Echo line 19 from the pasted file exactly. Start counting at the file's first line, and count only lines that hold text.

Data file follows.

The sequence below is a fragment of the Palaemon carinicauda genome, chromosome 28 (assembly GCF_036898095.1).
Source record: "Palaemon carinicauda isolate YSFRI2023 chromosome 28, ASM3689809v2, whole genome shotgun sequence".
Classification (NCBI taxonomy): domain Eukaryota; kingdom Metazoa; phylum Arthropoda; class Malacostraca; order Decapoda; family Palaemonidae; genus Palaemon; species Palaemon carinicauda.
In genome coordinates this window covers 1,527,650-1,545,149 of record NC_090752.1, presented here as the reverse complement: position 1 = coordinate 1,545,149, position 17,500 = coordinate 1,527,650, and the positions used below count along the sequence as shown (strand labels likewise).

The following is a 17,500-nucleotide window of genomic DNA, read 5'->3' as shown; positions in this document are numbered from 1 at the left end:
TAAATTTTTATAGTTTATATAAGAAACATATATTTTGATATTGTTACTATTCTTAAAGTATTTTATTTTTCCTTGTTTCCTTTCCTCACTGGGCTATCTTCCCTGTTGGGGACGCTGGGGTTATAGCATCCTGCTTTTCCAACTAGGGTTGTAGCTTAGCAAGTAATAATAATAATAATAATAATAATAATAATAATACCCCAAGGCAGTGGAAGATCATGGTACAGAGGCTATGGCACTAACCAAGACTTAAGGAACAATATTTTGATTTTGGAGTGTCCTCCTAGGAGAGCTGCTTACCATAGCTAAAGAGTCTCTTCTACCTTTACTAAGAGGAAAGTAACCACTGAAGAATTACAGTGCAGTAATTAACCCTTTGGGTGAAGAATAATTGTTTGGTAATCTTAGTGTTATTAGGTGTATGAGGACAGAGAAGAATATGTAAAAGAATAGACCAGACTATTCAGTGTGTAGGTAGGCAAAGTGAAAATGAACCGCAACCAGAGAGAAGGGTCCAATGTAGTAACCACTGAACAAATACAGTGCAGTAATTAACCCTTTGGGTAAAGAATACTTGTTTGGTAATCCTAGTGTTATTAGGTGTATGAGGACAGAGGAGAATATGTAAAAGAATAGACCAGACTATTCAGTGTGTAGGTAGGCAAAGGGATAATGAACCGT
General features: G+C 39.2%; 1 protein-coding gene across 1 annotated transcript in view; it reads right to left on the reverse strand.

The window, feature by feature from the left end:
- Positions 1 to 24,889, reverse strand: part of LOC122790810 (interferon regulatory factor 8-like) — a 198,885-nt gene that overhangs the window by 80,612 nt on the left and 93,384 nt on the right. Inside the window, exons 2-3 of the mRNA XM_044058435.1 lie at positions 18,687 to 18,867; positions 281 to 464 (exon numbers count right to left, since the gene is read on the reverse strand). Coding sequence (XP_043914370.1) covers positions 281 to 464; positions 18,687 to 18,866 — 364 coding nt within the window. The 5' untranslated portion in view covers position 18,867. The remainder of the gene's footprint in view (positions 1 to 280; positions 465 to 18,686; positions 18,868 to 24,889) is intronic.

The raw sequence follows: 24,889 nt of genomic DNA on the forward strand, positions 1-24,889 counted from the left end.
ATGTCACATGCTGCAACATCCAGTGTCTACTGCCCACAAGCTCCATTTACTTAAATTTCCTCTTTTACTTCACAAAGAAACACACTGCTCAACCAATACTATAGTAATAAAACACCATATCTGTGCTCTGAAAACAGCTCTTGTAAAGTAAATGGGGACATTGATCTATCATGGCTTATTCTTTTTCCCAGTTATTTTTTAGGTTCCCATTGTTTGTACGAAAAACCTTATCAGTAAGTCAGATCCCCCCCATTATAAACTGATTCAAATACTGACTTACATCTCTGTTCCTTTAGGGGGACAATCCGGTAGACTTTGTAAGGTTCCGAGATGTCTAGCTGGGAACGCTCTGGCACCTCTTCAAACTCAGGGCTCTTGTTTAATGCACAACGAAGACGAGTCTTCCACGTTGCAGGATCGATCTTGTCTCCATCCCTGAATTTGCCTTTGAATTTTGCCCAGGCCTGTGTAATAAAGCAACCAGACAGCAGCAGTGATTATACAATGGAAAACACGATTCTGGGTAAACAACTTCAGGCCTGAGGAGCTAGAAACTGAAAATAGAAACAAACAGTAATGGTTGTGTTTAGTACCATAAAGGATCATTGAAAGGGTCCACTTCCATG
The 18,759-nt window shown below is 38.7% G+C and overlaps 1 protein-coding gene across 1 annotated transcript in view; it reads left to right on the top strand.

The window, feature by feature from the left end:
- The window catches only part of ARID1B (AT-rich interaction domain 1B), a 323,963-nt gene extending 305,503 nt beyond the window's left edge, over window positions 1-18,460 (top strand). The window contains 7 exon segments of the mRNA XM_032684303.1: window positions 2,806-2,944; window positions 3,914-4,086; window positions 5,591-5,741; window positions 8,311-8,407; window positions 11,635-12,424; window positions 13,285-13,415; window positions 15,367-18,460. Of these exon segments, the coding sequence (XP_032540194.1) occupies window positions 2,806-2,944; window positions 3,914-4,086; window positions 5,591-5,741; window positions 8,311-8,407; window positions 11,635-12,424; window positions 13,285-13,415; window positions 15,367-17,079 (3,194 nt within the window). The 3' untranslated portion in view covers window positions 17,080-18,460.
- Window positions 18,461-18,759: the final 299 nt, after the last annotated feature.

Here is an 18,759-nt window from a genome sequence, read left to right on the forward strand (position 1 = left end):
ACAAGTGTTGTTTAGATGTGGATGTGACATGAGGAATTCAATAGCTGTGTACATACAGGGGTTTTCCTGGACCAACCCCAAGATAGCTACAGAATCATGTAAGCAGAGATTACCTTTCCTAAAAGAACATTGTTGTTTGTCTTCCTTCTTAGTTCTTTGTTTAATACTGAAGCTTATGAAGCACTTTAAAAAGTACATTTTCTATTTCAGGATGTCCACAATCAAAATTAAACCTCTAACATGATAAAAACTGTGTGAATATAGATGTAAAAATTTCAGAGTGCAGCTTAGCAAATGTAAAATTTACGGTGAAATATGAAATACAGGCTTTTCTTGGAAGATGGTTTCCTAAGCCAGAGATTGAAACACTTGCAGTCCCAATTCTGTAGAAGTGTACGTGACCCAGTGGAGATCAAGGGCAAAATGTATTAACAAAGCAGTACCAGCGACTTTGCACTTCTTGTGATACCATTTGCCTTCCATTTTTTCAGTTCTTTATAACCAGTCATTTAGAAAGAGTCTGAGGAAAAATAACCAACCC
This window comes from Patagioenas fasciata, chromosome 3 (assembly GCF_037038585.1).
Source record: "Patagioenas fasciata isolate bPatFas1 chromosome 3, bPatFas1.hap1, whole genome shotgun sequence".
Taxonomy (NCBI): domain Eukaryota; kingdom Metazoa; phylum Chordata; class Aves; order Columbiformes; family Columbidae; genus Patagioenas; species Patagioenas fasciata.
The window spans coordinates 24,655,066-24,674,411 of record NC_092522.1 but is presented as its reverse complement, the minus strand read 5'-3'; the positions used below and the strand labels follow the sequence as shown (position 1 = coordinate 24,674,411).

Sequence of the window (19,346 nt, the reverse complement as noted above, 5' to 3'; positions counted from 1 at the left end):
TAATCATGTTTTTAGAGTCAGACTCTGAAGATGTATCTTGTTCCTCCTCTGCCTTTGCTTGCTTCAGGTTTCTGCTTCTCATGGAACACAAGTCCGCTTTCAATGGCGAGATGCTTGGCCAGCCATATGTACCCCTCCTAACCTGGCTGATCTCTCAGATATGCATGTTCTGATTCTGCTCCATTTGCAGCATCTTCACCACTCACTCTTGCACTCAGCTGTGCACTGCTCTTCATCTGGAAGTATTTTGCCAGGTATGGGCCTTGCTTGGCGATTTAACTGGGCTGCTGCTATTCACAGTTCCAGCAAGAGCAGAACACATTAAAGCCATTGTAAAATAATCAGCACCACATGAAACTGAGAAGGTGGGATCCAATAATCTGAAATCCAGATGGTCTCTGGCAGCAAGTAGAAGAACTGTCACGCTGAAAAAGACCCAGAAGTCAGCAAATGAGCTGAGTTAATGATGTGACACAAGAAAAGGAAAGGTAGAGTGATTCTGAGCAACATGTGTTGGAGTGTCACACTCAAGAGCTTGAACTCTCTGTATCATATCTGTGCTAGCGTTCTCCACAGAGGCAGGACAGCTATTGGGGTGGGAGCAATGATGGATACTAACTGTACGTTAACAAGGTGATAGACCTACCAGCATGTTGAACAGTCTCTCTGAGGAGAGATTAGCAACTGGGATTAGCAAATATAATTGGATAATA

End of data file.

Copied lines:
Source record: "Patagioenas fasciata isolate bPatFas1 chromosome 3, bPatFas1.hap1, whole genome shotgun sequence".